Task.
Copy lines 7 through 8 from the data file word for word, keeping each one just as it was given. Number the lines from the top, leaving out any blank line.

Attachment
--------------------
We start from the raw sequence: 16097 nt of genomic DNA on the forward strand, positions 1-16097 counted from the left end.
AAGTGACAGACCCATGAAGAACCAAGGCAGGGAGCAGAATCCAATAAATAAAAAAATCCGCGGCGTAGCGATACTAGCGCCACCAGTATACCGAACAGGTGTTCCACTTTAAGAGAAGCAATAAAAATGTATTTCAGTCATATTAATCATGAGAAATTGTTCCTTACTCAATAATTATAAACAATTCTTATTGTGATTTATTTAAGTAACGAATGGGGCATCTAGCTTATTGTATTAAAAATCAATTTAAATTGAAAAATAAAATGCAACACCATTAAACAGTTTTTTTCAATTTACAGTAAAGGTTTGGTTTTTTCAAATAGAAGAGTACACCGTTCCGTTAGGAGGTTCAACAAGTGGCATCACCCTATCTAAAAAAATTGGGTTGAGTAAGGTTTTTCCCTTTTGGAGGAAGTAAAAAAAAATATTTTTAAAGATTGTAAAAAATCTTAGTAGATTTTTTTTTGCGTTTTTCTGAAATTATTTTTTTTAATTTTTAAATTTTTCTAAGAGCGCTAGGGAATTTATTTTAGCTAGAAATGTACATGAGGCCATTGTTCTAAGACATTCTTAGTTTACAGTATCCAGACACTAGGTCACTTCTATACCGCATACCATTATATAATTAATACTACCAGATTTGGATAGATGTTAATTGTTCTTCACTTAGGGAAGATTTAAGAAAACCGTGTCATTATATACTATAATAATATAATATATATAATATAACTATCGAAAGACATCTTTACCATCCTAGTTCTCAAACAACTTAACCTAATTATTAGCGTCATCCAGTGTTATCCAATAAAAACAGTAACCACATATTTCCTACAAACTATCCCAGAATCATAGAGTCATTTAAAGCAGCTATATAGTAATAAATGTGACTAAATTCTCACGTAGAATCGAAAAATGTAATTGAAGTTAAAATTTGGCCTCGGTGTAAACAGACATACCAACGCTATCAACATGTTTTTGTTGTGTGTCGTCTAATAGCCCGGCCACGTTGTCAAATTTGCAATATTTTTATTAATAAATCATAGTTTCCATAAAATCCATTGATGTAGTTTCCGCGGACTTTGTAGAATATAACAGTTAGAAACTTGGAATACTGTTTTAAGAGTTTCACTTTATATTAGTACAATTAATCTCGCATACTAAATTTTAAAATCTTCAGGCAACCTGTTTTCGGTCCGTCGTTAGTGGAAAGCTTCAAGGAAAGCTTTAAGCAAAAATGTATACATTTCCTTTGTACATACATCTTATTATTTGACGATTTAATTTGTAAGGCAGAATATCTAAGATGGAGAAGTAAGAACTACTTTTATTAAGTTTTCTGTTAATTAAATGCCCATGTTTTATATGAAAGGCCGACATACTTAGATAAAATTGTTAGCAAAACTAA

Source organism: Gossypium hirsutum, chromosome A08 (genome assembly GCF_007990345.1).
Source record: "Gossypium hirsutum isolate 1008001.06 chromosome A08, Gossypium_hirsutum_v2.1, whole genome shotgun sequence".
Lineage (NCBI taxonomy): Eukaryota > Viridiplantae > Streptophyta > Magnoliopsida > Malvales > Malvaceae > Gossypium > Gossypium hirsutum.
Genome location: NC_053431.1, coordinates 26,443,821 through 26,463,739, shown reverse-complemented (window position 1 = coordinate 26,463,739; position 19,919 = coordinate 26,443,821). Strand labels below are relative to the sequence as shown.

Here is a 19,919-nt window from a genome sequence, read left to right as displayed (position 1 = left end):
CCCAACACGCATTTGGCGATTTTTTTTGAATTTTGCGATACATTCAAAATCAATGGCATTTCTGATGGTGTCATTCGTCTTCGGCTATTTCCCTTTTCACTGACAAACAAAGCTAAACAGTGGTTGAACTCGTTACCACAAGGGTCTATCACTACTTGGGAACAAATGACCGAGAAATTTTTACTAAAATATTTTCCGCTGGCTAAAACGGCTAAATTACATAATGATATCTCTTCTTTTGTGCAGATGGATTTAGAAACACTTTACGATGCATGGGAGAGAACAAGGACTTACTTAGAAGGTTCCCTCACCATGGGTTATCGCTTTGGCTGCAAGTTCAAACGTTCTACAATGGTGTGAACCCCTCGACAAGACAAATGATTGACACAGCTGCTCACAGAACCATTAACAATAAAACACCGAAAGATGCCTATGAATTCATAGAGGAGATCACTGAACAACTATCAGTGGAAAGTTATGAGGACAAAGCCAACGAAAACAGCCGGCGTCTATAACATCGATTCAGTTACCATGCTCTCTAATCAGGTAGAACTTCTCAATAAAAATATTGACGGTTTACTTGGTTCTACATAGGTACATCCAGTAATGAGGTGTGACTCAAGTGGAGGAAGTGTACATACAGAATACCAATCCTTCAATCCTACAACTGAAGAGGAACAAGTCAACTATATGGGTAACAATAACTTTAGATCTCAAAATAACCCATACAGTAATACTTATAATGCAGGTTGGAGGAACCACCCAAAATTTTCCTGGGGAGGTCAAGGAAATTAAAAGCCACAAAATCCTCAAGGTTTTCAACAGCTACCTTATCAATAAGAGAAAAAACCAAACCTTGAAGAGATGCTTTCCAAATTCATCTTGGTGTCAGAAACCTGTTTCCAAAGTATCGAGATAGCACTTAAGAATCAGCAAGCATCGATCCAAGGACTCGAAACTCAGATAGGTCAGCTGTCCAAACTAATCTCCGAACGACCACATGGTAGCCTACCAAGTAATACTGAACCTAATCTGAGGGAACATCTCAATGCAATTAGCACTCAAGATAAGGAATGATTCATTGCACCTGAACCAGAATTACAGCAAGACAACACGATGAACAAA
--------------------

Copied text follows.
Here is a 19,919-nt window from a genome sequence, read left to right as displayed (position 1 = left end):
CCCAACACGCATTTGGCGATTTTTTTTGAATTTTGCGATACATTCAAAATCAATGGCATTTCTGATGGTGTCATTCGTCTTCGGCTATTTCCCTTTTCACTGACAAACAAAGCTAAACAGTGGTTGAACTCGTTACCACAAGGGTCTATCACTACTTGGGAACAAATGACCGAGAAATTTTTACTAAAATATTTTCCGCTGGCTAAAACGGCTAAATTACATAATGATATCTCTTCTTTTGTGCAGATGGATTTAGAAACACTTTACGATGCATGGGAGAGAACAAGGACTTACTTAGAAGGTTCCCTCACCATGGGTTATCGCTTTGGCTGCAAGTTCAAACGTTCTACAATGGTGTGAACCCCTCGACAAGACAAATGATTGACACAGCTGCTCACAGAACCATTAACAATAAAACACCGAAAGATGCCTATGAATTCATAGAGGAGATCACTGAACAACTATCAGTGGAAAGTTATGAGGACAAAGCCAACGAAAACAGCCGGCGTCTATAACATCGATTCAGTTACCATGCTCTCTAATCAGGTAGAACTTCTCAATAAAAATATTGACGGTTTACTTGGTTCTACATAGGTACATCCAGTAATGAGGTGTGACTCAAGTGGAGGAAGTGTACATACAGAATACCAATCCTTCAATCCTACAACTGAAGAGGAACAAGTCAACTATATGGGTAACAATAACTTTAGATCTCAAAATAACCCATACAGTAATACTTATAATGCAGGTTGGAGGAACCACCCAAAATTTTCCTGGGGAGGTCAAGGAAATTAAAAGCCACAAAATCCTCAAGGTTTTCAACAGCTACCTTATCAATAAGAGAAAAAACCAAACCTTGAAGAGATGCTTTCCAAATTCATCTTGGTGTCAGAAACCTGTTTCCAAAGTATCGAGATAGCACTTAAGAATCAGCAAGCATCGATCCAAGGACTCGAAACTCAGATAGGTCAGCTGTCCAAACTAATCTCCGAACGACCACATGGTAGCCTACCAAGTAATACTGAACCTAATCTGAGGGAACATCTCAATGCAATTAGCACTCAAGATAAGGAATGATTCATTGCACCTGAACCAGAATTACAGCAAGACAACACGATGAACAAA